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Specialty Trades Install Complex Acoustic Panel Geometry

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Best Specialty Contracting Project: Bing Concert Hall, Stanford

Photo Courtesy of California Drywall
The concert hall is a primary elliptical drum structure built from structural steel and features a cast-in-place concrete shell with a stucco finish. Inside the auditorium, unique design elements include sculptural convex-shaped acoustic panels.
Photo by Scott Mullen Associates
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The seamless integration of architecture, acoustics and technology is on display within the 47-ft-high ceilings of Stanford University's new Bing Concert Hall. To help the facility's construction and design team achieve optimal sound quality, crews with specialty contractor California Drywall installed nine massive sound-directing reflective acoustic sails, covered with an innovative plaster system that reduces reverberation time.

The concert hall is a primary elliptical drum structure built from structural steel and features a cast-in-place concrete shell with a stucco finish. The shell walls provide the shape by tilting inward at 10 degrees around the perimeter.

Inside the auditorium, unique design elements include sculptural convex-shaped sails, a cloud ceiling, feature walls, angled and articulated low walls and other acoustic panels—all designed to help the facility meet the highest acoustic standards.

One effort undertaken by the drywall contractor to enhance the facility's acoustics involved installing the BASWAphon Seamless Sound Absorbing Plaster System, an innovative product designed to reduce reverberation time, which enhances sound clarity. By using the system, contractors were able to provide the Stanford facility with a surface that met the designer's architectural intent while satisfying acoustic requirements.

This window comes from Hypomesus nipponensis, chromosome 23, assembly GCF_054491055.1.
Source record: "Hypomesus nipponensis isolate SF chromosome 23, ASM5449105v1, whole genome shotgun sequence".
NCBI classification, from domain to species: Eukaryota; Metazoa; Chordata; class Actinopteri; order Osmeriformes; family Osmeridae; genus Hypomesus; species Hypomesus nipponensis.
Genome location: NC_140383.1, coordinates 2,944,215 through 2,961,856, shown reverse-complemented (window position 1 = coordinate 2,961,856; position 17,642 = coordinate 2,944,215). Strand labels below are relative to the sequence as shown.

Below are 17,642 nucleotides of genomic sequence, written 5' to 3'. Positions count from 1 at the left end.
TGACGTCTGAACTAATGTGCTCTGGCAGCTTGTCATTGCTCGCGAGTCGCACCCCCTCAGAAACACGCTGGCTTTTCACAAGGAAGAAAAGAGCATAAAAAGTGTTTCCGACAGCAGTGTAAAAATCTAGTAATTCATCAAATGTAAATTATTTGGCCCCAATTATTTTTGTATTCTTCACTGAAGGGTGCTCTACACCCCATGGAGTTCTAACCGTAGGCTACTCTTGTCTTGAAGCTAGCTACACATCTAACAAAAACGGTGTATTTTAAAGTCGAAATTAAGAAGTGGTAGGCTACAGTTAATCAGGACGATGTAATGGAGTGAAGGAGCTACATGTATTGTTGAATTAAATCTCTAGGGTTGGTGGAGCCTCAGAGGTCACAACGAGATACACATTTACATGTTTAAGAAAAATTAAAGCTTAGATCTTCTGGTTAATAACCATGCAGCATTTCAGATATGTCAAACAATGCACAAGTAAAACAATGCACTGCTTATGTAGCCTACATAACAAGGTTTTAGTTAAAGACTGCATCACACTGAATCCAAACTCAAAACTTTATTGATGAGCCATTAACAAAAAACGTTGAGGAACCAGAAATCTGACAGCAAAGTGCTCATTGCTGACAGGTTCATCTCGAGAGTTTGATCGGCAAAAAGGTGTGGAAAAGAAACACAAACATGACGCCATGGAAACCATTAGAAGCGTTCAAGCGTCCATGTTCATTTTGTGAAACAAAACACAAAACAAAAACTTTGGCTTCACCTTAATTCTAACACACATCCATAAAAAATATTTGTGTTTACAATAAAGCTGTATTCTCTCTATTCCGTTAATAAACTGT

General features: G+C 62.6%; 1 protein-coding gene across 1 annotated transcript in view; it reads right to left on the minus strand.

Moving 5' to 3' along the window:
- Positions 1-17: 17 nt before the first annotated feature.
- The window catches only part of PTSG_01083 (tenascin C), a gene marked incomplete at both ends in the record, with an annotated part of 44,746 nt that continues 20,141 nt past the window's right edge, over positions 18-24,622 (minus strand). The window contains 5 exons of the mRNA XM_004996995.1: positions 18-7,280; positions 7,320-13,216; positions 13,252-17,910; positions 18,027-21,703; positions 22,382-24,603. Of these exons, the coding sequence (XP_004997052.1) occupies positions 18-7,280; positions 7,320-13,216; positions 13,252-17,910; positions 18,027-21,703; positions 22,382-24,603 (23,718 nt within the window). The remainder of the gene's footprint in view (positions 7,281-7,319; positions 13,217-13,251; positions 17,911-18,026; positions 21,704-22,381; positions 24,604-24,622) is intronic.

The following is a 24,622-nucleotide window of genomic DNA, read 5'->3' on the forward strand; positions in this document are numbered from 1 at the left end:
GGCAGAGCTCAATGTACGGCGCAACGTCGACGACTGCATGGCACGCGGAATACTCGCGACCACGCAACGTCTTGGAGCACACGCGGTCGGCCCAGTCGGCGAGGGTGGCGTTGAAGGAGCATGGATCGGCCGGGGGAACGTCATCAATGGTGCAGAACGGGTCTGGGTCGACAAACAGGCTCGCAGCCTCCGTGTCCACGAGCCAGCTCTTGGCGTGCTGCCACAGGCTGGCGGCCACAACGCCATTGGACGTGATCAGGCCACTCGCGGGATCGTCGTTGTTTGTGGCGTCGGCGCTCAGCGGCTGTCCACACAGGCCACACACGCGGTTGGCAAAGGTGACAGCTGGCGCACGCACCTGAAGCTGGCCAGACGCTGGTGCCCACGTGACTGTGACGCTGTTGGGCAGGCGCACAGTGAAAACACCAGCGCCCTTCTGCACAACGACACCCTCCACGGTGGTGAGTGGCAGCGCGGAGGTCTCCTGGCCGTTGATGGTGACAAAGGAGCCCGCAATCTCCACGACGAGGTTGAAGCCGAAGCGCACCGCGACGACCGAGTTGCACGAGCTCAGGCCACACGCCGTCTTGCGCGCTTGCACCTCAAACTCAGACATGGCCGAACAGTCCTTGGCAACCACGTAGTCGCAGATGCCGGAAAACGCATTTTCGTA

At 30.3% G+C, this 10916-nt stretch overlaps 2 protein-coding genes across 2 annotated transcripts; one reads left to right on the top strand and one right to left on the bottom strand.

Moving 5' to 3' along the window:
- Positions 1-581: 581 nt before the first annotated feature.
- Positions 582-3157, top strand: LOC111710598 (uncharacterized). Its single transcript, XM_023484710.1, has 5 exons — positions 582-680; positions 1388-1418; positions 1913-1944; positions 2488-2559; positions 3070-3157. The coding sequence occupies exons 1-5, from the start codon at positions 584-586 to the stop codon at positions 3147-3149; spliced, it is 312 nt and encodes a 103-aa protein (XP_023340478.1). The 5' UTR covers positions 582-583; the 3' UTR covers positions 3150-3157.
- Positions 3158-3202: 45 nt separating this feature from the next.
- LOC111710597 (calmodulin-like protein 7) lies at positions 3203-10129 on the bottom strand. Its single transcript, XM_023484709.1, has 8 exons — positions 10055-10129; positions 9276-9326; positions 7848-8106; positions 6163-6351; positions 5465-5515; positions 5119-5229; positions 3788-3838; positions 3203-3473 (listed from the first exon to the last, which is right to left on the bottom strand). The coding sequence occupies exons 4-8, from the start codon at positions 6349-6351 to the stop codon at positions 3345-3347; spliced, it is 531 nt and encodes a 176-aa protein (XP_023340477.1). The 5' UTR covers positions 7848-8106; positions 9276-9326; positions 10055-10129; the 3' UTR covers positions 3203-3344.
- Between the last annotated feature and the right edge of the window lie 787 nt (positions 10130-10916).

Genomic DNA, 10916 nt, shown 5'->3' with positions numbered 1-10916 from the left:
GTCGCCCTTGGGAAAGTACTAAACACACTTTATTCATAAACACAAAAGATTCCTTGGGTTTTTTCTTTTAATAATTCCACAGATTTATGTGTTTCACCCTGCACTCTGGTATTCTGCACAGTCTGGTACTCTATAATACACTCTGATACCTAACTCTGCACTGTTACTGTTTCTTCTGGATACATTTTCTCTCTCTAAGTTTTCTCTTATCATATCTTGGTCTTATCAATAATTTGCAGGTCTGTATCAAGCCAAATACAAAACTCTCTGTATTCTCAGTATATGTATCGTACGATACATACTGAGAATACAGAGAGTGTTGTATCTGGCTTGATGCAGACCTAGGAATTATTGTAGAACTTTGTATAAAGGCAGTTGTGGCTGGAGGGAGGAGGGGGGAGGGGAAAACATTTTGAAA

Prior to the start of construction, California Drywall created shop drawings and a complete framing model. The subcontractor also consolidated the 3D BIM models from various trades into a single canvas to precisely model studs in place, eliminating any guesswork between trades. BIM was also used to field-locate curved and angled walls precisely so that other elements being built off site could be fit up within the required tolerances.

ENR California's Best Projects judges were impressed by the complexity of the curved walls and the project's safety record, which included zero recordable incidents and no lost-time accidents. Of the project's total 471,180 man-hours, California Drywall recorded 91,216 hours.

Key Players

Contractor Turner Construction Co., Oakland

Owner Stanford University

Lead Design Ennead Architects, New York

Structural Engineer Degenkolb, San Francisco

Civil Engineer Wilsey Ham, Foster City

MEP Engineers Taylor Engineering and The Engineering Enterprise, both in Alameda

Consultants Nagata Acoustics, Los Angeles; Fisher Dachs Associates, New York

Subcontractors California Drywall, San Jose; Olson & Co. Steel, Fresno; Cupertino Electric, San Francisco; Joseph J. Albanese, Santa Clara; Therma Corp., San Jose; Walters & Wolf, Fremont; Kreysler & Associates, American Canyon

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